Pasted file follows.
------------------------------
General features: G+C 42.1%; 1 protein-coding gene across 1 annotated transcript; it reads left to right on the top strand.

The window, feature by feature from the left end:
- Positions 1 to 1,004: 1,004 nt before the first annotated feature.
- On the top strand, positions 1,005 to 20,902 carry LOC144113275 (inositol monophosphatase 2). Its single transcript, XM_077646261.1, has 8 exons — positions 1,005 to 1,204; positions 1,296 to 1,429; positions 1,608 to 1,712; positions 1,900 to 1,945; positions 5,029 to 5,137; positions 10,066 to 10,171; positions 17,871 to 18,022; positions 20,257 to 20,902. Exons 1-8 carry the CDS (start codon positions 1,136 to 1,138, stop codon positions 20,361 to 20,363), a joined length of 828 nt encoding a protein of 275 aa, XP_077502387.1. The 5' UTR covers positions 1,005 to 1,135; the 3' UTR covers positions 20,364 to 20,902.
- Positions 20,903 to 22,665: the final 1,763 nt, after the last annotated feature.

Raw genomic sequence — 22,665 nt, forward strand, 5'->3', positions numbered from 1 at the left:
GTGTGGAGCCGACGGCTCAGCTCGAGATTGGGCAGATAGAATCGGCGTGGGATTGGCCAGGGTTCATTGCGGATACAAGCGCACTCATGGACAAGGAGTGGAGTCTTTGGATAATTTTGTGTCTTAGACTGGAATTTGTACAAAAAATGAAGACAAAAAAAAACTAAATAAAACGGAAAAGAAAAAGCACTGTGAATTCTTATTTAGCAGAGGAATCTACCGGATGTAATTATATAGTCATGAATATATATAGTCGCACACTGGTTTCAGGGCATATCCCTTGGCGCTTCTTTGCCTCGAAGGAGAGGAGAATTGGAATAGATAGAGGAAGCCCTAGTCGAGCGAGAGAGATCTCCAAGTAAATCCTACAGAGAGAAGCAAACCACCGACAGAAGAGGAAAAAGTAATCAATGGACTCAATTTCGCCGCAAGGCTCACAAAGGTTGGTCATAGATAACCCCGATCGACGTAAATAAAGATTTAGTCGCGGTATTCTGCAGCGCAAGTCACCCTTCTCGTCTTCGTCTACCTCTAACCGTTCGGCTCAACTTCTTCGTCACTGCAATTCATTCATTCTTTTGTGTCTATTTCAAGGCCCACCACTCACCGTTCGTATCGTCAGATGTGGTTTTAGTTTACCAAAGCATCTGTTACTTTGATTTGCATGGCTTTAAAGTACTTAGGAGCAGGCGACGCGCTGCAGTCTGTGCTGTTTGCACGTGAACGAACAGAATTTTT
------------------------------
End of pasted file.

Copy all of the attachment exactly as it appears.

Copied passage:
General features: G+C 42.1%; 1 protein-coding gene across 1 annotated transcript; it reads left to right on the top strand.

The window, feature by feature from the left end:
- Positions 1 to 1,004: 1,004 nt before the first annotated feature.
- On the top strand, positions 1,005 to 20,902 carry LOC144113275 (inositol monophosphatase 2). Its single transcript, XM_077646261.1, has 8 exons — positions 1,005 to 1,204; positions 1,296 to 1,429; positions 1,608 to 1,712; positions 1,900 to 1,945; positions 5,029 to 5,137; positions 10,066 to 10,171; positions 17,871 to 18,022; positions 20,257 to 20,902. Exons 1-8 carry the CDS (start codon positions 1,136 to 1,138, stop codon positions 20,361 to 20,363), a joined length of 828 nt encoding a protein of 275 aa, XP_077502387.1. The 5' UTR covers positions 1,005 to 1,135; the 3' UTR covers positions 20,364 to 20,902.
- Positions 20,903 to 22,665: the final 1,763 nt, after the last annotated feature.

Raw genomic sequence — 22,665 nt, forward strand, 5'->3', positions numbered from 1 at the left:
GTGTGGAGCCGACGGCTCAGCTCGAGATTGGGCAGATAGAATCGGCGTGGGATTGGCCAGGGTTCATTGCGGATACAAGCGCACTCATGGACAAGGAGTGGAGTCTTTGGATAATTTTGTGTCTTAGACTGGAATTTGTACAAAAAATGAAGACAAAAAAAAACTAAATAAAACGGAAAAGAAAAAGCACTGTGAATTCTTATTTAGCAGAGGAATCTACCGGATGTAATTATATAGTCATGAATATATATAGTCGCACACTGGTTTCAGGGCATATCCCTTGGCGCTTCTTTGCCTCGAAGGAGAGGAGAATTGGAATAGATAGAGGAAGCCCTAGTCGAGCGAGAGAGATCTCCAAGTAAATCCTACAGAGAGAAGCAAACCACCGACAGAAGAGGAAAAAGTAATCAATGGACTCAATTTCGCCGCAAGGCTCACAAAGGTTGGTCATAGATAACCCCGATCGACGTAAATAAAGATTTAGTCGCGGTATTCTGCAGCGCAAGTCACCCTTCTCGTCTTCGTCTACCTCTAACCGTTCGGCTCAACTTCTTCGTCACTGCAATTCATTCATTCTTTTGTGTCTATTTCAAGGCCCACCACTCACCGTTCGTATCGTCAGATGTGGTTTTAGTTTACCAAAGCATCTGTTACTTTGATTTGCATGGCTTTAAAGTACTTAGGAGCAGGCGACGCGCTGCAGTCTGTGCTGTTTGCACGTGAACGAACAGAATTTTT